The identification of one of the men helps peel away a thin layer of the mystery surrounding the passenger jet, which disappeared about an hour into its flight from Kuala Lumpur to Beijing.
But in the bigger puzzle of the missing plane’s whereabouts, there were no reports of progress Tuesday.
Every lead that has raised hopes of tracing the commercial jet and the 239 people on board has so far petered out.
“Time is passing by,” a middle-aged man shouted at an airline agent in Beijing on Tuesday.
His son, he said, was one of the passengers aboard the plane.
Most of those on the flight were Chinese. And for their family members, the wait has been agonizing.
There were also three U.S. citizens on the plane, including Philip Wood.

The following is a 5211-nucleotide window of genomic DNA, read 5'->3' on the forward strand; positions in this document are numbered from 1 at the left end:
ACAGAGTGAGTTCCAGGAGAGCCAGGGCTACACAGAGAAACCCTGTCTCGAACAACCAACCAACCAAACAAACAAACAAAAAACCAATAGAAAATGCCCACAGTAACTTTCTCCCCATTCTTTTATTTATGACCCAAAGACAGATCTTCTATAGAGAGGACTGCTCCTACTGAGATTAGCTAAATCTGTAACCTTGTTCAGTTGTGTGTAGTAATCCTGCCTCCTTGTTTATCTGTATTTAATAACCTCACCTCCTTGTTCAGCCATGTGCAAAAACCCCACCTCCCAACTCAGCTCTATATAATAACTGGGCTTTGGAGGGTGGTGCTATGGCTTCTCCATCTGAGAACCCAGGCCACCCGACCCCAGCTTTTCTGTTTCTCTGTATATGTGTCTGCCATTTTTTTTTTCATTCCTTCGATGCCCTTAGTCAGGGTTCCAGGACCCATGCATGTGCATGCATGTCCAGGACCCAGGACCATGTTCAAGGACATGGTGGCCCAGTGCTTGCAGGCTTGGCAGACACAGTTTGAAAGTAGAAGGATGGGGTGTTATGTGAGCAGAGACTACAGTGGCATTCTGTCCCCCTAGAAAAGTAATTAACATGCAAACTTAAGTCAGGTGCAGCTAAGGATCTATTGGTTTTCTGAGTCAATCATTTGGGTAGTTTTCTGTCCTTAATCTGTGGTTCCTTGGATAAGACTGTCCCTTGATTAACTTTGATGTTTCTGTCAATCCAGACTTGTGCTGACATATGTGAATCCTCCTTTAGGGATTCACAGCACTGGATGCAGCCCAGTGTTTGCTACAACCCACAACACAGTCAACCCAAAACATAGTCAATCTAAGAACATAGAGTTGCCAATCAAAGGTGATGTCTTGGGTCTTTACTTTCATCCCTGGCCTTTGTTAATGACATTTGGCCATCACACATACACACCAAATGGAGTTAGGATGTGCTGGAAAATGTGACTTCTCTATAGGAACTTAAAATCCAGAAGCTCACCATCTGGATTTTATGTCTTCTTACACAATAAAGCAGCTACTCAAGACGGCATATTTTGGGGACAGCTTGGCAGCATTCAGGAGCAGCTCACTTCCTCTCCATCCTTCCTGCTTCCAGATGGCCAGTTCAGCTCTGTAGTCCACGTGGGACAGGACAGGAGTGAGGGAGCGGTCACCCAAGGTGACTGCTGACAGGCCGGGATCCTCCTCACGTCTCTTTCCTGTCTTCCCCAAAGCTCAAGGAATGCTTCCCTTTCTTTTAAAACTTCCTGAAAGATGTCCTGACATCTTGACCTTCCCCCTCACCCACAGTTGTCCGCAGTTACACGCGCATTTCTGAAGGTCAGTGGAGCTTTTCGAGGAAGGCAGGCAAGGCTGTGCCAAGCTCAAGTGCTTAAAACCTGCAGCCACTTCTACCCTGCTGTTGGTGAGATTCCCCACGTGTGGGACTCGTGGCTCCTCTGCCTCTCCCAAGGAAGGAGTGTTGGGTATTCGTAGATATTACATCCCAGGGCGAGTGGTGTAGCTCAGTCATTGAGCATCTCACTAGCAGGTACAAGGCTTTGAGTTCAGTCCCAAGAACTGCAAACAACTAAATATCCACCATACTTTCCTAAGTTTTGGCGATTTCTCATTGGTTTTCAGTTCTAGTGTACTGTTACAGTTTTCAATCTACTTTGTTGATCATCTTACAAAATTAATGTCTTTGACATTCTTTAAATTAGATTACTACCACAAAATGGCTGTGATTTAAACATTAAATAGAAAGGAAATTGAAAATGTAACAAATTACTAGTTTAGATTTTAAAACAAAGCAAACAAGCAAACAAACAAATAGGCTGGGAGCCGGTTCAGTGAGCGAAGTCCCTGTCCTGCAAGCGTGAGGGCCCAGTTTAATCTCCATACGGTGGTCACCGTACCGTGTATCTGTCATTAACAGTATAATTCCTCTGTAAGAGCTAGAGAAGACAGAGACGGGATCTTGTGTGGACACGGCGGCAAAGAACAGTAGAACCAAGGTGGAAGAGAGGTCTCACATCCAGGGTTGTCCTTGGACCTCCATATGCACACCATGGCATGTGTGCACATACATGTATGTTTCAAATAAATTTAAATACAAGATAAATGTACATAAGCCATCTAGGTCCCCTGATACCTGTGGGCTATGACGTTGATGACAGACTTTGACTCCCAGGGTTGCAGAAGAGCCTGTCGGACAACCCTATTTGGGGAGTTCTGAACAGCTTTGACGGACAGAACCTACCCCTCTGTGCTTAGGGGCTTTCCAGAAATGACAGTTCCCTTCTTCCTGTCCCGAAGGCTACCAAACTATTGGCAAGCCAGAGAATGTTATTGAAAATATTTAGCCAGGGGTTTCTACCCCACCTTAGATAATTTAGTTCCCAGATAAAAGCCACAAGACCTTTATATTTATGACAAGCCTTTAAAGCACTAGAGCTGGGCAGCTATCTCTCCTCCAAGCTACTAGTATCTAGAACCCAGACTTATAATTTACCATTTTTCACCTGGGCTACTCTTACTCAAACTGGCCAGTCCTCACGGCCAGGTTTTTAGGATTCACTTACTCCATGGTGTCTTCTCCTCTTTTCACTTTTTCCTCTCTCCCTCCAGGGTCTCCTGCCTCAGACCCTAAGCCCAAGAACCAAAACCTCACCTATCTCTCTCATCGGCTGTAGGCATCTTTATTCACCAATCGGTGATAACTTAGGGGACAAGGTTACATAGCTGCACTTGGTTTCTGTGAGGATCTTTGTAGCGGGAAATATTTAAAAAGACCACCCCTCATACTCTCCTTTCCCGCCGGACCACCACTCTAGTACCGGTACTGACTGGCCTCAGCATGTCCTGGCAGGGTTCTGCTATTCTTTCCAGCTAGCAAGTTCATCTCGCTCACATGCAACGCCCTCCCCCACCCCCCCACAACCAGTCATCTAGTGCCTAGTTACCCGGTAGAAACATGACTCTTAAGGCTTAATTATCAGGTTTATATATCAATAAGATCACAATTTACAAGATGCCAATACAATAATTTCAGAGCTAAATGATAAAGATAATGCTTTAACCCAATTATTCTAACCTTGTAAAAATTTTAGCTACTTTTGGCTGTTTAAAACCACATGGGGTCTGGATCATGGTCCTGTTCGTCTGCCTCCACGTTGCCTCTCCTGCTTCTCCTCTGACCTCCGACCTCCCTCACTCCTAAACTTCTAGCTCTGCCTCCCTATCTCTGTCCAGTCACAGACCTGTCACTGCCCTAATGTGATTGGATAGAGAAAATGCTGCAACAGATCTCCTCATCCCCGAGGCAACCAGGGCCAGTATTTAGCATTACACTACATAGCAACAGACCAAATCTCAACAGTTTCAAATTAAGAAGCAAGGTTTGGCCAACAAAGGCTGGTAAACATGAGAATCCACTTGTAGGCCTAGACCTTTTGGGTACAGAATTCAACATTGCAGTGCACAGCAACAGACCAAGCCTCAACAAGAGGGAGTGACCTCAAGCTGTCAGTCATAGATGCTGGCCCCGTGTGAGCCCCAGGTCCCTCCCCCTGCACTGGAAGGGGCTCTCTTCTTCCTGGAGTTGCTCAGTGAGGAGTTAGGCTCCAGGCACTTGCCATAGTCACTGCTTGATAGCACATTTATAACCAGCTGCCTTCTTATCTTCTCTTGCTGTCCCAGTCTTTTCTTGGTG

“As of yet, we know as much as everyone else,” Wood’s brother, Tom, told CNN’s “AC360″ Monday. “It seems to be getting more bizarre, the twists in the story, where they can’t find anything. So we’re just relying on faith.”
The challenge facing those involved in the huge, multinational search is daunting; the area of sea they are combing is vast.
And they still don’t know if they’re looking in the right place.
“As we enter into Day 4, the aircraft is yet to be found,” Malaysia Airlines said in a statement released Tuesday.
Days, weeks or even months
Over the past few days, search teams have been scouring tens of thousands of square miles of ocean.
They have also been searching off the west coast of the Malay Peninsula, in the Strait of Malacca, and north into the Andaman Sea. The airline said Tuesday that authorities are still investigating the possibility that the plane tried to turn back toward Kuala Lumpur.
The search also encompasses the land in between the two areas of sea.
But it could be days, weeks or even months before the searchers find anything that begins to explain what happened to the plane, which disappeared early Saturday en route to Beijing.